Disabled team members play vital roles in AFRL mission

WRIGHT-PATTERSON AIR FORCE BASE, Ohio -- Throughout his 27 years at the Air Force Research Laboratory and its predecessor organizations, there was truly only one obstacle that Craig Leaver could not surmount or avoid - the day when it was time to bid farewell to AFRL and retire.
 
That day arrived last December, drawing to a close a successful and inspiring career.  During his years of service to the Air Force, Leaver was fueled by a strong devotion to overcome the challenges he faced and to be the best that he could be, earning him the love and respect of all those who worked around him. 

In 1982, Leaver suffered a broken neck during a traffic accident, leaving him paralyzed from the neck down with limited use of one arm.  Despite this setback, Leaver, with the support of family and friends, graduated from Wright State University in 1997 and was promptly hired by the Air Force System Command at Wright-Patterson AFB.  Following various positions around the base, he joined AFRL in 1997 as a business planning specialist for the Plans and Programs directorate.  In 1999, Leaver was promoted to chief of the financial management division of AFRL Aerospace Systems Directorate's Wright Site, where he remained until his retirement.  Leaver says that among his greatest accomplishments at AFRL was developing a budget that allowed AFRL's Technology Directorates to better understand the products and services provided by Wright Site.

Leaver is one of many individuals who have refused to allow a disability to limit them and have made valuable and significant contributions to AFRL.

"I was so blessed and fortunate to have been hired by the Air Force at Wright-Patterson," says Leaver.  "I believe our country's commitment to affirmative action and equal rights for all people is exemplified here, and particularly in AFRL.  I was always given opportunities and rewarded based on my abilities and track record."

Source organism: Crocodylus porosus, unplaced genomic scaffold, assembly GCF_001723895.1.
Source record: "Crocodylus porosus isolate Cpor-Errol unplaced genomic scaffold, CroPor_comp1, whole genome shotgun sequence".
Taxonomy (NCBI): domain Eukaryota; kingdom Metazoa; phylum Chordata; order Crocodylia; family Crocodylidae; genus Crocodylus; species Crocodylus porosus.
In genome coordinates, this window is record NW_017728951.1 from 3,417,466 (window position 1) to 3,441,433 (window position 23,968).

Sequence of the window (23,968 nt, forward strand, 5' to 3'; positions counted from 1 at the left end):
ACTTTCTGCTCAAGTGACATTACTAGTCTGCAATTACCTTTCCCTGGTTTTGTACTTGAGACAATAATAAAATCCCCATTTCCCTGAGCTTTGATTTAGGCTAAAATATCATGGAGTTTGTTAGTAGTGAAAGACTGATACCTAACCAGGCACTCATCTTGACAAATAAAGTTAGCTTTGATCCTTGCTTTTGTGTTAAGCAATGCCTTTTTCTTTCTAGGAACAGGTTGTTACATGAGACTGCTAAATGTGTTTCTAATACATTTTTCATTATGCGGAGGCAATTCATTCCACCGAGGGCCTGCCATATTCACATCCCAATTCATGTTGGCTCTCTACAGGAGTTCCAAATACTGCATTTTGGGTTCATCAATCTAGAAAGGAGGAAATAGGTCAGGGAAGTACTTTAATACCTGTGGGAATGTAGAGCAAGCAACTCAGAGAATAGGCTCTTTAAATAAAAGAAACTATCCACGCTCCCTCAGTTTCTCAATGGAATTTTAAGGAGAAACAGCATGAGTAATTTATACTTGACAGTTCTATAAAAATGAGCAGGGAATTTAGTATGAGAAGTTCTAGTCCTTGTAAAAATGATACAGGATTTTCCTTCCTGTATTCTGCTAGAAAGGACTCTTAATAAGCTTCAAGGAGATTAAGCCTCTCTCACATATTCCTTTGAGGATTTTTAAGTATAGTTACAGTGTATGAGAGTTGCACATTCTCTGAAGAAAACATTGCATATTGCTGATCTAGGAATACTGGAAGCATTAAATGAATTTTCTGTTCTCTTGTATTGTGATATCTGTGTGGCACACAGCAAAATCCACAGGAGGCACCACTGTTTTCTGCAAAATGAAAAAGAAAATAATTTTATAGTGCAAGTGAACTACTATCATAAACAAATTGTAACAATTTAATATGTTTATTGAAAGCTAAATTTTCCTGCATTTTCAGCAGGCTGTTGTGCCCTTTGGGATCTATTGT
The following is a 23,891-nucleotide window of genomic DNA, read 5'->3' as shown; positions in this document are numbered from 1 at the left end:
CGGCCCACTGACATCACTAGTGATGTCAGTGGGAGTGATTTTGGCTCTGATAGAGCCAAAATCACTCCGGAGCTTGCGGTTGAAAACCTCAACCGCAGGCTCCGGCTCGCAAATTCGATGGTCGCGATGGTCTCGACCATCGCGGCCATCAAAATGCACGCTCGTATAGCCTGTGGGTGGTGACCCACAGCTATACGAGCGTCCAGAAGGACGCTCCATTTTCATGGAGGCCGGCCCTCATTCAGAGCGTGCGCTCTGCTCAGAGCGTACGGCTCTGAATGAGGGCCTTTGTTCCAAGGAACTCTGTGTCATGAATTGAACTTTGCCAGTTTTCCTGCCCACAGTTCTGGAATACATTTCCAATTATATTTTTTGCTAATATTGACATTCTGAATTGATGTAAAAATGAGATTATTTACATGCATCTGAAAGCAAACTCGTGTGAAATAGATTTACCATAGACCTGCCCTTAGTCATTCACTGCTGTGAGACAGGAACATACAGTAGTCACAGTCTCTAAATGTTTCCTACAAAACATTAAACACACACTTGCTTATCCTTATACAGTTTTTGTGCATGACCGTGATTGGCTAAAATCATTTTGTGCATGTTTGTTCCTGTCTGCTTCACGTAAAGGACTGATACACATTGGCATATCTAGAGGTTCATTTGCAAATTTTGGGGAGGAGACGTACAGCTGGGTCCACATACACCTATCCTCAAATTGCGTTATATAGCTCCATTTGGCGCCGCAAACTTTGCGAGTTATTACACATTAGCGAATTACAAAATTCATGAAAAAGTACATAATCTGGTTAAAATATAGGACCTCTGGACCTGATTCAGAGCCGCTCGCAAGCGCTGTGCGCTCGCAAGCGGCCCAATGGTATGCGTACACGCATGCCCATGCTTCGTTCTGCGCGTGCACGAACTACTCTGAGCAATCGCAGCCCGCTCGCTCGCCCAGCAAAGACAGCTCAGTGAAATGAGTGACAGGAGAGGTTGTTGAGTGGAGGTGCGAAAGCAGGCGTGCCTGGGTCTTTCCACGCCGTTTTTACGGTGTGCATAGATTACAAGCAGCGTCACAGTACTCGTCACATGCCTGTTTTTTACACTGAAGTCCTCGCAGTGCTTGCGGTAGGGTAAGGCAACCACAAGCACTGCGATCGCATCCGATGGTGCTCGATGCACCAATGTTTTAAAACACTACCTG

AFRL has made strides in its effort to recruit and retain talented employees with disabilities.  The Laboratory supports and promotes an environment where diverse individuals, like Craig Leaver, are given the opportunity to use their talents and succeed while implicitly putting service to the nation's security at the forefront of their efforts.

Holly Slack has been with AFRL since 2011 and currently serves as a physical science technician at the U.S. Air Force School of Medicine (USAFSAM).  Despite her quadriplegia, Slack plays an essential role in the Analytical Services Division at USAFSAM, managing the funding that supports testing performed by subcontract laboratories and coordinating the analysis of subcontracted samples.  She also resolves any sample submission issues that may arise in order to ensure accurate results are provided to the career field in a timely manner.

Slack is particularly proud of a project she completed in 2012 that involved the creation of reference materials outlining her group's policies and procedures for new subcontract laboratories.  Working countless hours with staff from these laboratories, she established invoicing practices that were favorable for all parties.

"During my time at AFRL, I have become an integral part of a team committed to ensuring the health and safety of fellow Airmen," reflects Slack.  "I have the opportunity to tackle new challenges every day, surrounded by individuals who provide support, while fostering independence.  Should obstacles arise, I know I can voice my concerns, and the obstacles will cease to exist."